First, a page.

Category Archives: Boston Massacre

Saturday, March 7, 2009

I gotta wonder exactly who the Children of Liberty’s quartermaster is? ‘Cause I want to hire her for running our homeless shelters.

First there was the Valentine’s Day pink marshmallow fluff stunt. Brilliant! Now, giant styrofoam snowballs rolling across the Common on the anniversary of the (first, real) Boston Massacre. If nothing else, I have to admire their logistical genius. Where the hell do you get that many four-foot spheres? Never mind smuggling them into the Common at zero-dark-early hours.

Which is not to diss their PR sense or their politics. You have to admit, the combination of historical parallels and absurdism made it perfect fodder for TV networks struggling to fill in the blanks imposed by Bush’s new “information control” initiative. The fact that there was one snowball for each day Bush has delayed the election made it a pointed protest. Very pointed, indeed.

And apparently that sharp jab hit a nerve. There have been black SUVs with tinted windows all over the city for two days. You can’t go outside without hearing a helicopter hovering overhead. And a bunch of men with crew cuts, all wearing skin-tight brand-new blue jeans, with their polo shirts tucked in, are walking around the city and looking studiously casual. I wanted, desperately, to point out to whomever is doing the FBI’s undercover wardrobe buying that no male in Boston would be caught dead in acid-washed Levis with a bomber jacket on over them. Not since Top Gun was in the theaters, anyway.

Though, now that I think about it, with the 1984-era jeans and jackets, it’s not FBI but that intelligence branch of BackWater Thugs TM. North Carolina ain’t a hot-bed of fashion.

We didn’t write yesterday because Paul was kept at work very late by a variety of “casual” visitors who just happened to “know your dad from back in the day” and wanted to talk about Gil’s current activities, “was he hip to” the Children of Liberty? Their lingo is as out of date as their clothes. Yeah, it’s gota be BackWater Thugs. Even the Feebs are better than that!

The good thing, I guess, is that no one mentioned anything about our blog. At least, we’re still only getting a handful of hits each day, mostly from recognizable sources. Friends, mostly. For the first time, I worry about what’s going to happen if anyone Googles Paul’s name and finds this blog and my rantings. Hi NSA! Loved your work on Purple! Please don’t fire Paul just because I’m a bitch!


Sunday, Feb. 22, 2009

Paul’s post yesterday was a bit deceptive. Not in fact, but in tone. He’s being modest, I think.

He talks about dropping out of the suit fairly matter-of-fact-ly. As if it was just the simple equation that feeding April is more important than getting justice. In fact, we talked about this for hours, days, exhausted it verbally. It was a momentous decision for us.

Because it means that we’ve given up.

Paul’s parents are still hippies and he’s still very idealistic in many ways. He is working at EPA for a fraction of what he could be making elsewhere, but he does it because he really wants to help the environment. We have made and continue to make serious sacrifices to be as green as possible. He believes in justice — which is very strange for a lawyer. While he’s the first to tell you that our legal system has problems, he has dedicated his life to working within the system to improve it because, “It’s not perfect, but it’s better than anything else anyone has come up with.” You’ve probably heard him say that at parties. More than once.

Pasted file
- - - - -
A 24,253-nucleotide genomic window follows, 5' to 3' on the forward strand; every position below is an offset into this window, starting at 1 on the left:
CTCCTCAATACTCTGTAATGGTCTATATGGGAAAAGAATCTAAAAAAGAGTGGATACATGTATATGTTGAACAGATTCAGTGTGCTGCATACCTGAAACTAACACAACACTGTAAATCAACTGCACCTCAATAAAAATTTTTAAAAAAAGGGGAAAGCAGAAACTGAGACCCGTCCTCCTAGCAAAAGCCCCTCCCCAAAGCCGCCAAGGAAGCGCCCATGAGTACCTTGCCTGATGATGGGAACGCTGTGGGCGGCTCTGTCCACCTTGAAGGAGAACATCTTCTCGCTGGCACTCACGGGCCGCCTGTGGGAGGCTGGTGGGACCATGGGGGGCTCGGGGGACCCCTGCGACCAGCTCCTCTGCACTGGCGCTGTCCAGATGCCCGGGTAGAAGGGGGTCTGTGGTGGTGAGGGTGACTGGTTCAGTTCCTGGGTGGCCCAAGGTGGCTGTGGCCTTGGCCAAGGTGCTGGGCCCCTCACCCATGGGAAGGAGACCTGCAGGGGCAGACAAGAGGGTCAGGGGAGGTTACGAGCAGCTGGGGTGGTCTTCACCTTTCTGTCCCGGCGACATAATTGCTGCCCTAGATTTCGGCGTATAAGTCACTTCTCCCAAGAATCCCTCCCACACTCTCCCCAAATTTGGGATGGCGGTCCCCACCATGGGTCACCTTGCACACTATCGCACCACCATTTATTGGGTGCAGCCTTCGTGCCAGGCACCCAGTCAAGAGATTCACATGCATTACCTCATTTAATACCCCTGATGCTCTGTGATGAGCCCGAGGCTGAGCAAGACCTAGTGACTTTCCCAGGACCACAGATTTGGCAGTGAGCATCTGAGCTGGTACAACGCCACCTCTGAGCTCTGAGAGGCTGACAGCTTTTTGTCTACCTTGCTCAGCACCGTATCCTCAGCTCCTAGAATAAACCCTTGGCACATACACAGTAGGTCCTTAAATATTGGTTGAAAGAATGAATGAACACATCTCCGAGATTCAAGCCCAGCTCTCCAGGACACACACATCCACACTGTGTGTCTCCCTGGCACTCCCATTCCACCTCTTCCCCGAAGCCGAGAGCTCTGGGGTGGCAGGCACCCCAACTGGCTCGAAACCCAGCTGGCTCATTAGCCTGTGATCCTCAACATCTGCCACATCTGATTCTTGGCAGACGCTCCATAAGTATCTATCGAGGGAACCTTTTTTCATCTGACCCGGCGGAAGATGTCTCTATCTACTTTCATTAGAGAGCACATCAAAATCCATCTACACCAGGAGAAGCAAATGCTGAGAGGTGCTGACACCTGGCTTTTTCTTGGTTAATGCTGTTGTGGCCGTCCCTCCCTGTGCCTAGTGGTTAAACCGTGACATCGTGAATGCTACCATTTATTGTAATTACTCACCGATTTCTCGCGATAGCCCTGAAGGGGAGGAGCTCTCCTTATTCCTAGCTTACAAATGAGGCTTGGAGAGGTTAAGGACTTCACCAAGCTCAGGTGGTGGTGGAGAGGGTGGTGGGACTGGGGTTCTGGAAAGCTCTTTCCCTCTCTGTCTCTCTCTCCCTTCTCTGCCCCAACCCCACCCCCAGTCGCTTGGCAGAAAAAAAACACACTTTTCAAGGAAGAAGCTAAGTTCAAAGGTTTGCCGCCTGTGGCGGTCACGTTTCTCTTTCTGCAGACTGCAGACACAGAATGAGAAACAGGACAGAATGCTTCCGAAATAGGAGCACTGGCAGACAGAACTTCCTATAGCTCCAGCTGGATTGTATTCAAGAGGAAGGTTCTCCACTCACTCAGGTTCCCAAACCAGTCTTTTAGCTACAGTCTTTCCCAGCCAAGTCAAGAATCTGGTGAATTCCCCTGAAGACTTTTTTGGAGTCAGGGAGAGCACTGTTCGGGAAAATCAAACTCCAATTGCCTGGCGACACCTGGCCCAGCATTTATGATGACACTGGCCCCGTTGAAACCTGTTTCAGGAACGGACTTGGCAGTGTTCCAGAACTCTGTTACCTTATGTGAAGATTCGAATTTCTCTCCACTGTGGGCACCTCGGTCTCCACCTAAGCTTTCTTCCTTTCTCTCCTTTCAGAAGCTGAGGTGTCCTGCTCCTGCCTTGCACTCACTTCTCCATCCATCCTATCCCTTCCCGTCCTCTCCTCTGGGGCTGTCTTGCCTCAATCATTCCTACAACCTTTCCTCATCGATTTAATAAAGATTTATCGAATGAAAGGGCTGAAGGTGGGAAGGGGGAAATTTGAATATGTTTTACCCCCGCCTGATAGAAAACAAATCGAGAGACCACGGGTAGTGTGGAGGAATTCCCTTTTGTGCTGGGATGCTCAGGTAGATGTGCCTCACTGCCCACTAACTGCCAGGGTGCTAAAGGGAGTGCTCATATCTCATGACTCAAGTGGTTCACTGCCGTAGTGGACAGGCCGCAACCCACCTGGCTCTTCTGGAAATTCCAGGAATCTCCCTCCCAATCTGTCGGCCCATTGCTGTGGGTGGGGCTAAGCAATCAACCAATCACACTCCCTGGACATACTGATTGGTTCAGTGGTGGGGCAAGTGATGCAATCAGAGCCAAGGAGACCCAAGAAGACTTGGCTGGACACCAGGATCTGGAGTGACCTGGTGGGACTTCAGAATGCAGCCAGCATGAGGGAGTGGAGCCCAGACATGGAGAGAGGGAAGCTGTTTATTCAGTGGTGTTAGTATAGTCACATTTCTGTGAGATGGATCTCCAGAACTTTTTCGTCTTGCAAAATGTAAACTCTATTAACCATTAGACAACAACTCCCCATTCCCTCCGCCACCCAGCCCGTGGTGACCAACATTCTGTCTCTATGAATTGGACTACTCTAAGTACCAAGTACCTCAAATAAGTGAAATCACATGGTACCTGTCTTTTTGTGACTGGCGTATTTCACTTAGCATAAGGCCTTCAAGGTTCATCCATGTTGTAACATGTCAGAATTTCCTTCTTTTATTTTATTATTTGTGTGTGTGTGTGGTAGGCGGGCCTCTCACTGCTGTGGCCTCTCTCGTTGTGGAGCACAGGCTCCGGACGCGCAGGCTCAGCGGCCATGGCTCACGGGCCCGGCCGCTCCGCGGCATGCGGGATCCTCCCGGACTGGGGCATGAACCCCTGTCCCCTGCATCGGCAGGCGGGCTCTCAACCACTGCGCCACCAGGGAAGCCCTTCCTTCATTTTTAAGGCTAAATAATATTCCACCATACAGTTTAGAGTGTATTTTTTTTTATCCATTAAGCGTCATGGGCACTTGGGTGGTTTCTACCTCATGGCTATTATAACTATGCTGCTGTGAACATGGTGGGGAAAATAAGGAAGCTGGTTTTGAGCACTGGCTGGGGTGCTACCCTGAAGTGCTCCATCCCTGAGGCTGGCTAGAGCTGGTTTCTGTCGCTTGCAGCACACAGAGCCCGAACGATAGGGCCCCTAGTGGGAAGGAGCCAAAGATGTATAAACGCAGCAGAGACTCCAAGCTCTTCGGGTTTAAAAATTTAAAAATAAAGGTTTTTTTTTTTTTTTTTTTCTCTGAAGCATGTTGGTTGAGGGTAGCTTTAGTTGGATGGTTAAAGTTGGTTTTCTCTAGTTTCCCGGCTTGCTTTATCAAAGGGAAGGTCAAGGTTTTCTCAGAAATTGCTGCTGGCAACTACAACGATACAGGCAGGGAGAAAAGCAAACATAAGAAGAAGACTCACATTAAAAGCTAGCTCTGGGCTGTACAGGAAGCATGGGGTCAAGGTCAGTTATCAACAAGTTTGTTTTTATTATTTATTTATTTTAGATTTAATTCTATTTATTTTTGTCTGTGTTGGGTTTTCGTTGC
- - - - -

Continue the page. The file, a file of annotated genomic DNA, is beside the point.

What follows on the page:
Standing up to bullies, doing what’s right, is part of his very soul. By not pursuing this lawsuit, he’s admitting that the Bush administration has crippled the legal system — possibly irrevocably. He’s dedicated his adult life to this system that Bush has, casually and with out any apparent remorse, completely hamstrung, gutted, and castrated. This bothers him, deeply, and we had a lot of late nights and heart-to-heart conversations for him to reach this point.

Now, I didn’t need very much persuasion. I’ve never been an idealist. I was willing to stand by him if he did decide to pursue the issue, though I’ll admit I was pretty ambivalent about it. On one hand, I’ve got a daughter to feed and we’re a one-salary household. April’s needs supersede ours. On the other hand — and it’s a pretty big hand — a well-populated lawsuit, with the right lawyers, publicity, and some sympathetic judges, could go a long way towards ending this despotic rule we’ve got going on right now. And growing up in a society in which rule of law is respected is really important for April’s well being.

The problem becomes that I don’t think one lawsuit — not even with everyone piling on board — would do it. Hell, I can’t think of anything that would do it, right now. Paul put it pretty succintly the other night, over crepes in Davis: “You’ve lost faith in the government.”

“Well, I never had a whole lot of faith to begin with,” I replied.

“I did,” said Paul, sadly. “At least, I used to.”

Saturday, Feb. 21, 2009

I was planning on writing this yesterday, but we took some friends up on an offer of free baby sitting and went out to dinner instead. Priorities.

I’m officially out of the Boston Massacre lawsuit. The US Attorney has filed a motion to have the case dismissed on national security grounds. Essentially, revealing the contract (or lack there of) that the Backwater thugs were acting under would ‘reveal details of national preparedness and continuity plans that could be used by interests inimicable to the United States’. The part we were looking at specifically, command-and-control, who ordered who to do what, is ‘especially vulnerable to disruptive actions by outside forces.’

In other words, if people (both in the US and outside it) knew who was really in charge, they’d be pissed and try to do something about it.

I don’t have the time and money spend on this when it’s clearly going to be a kangaroo-court lost-cause. I have a life to live, and I get the feeling that even if I kept my job, I wouldn’t be seeing any merit bonuses for some time if I stayed involved in this case. Keeping my kid fed is more important than being a martyr, even a legal one.

Of course, also high on my list is not being shot again.

Friday, Feb. 13, 2009

So who here had a black cat cross their path today or walked under a ladder? It’s Friday the 13th and I got through the day pretty well (so far, knock on wood).

I did have the joy today of another meeting with my section chief and the union rep. These things are becoming entirely too common. The section chief wanted to know whether I was going to continue on with the lawsuit over being…what’s the word I’m looking for here? Shot!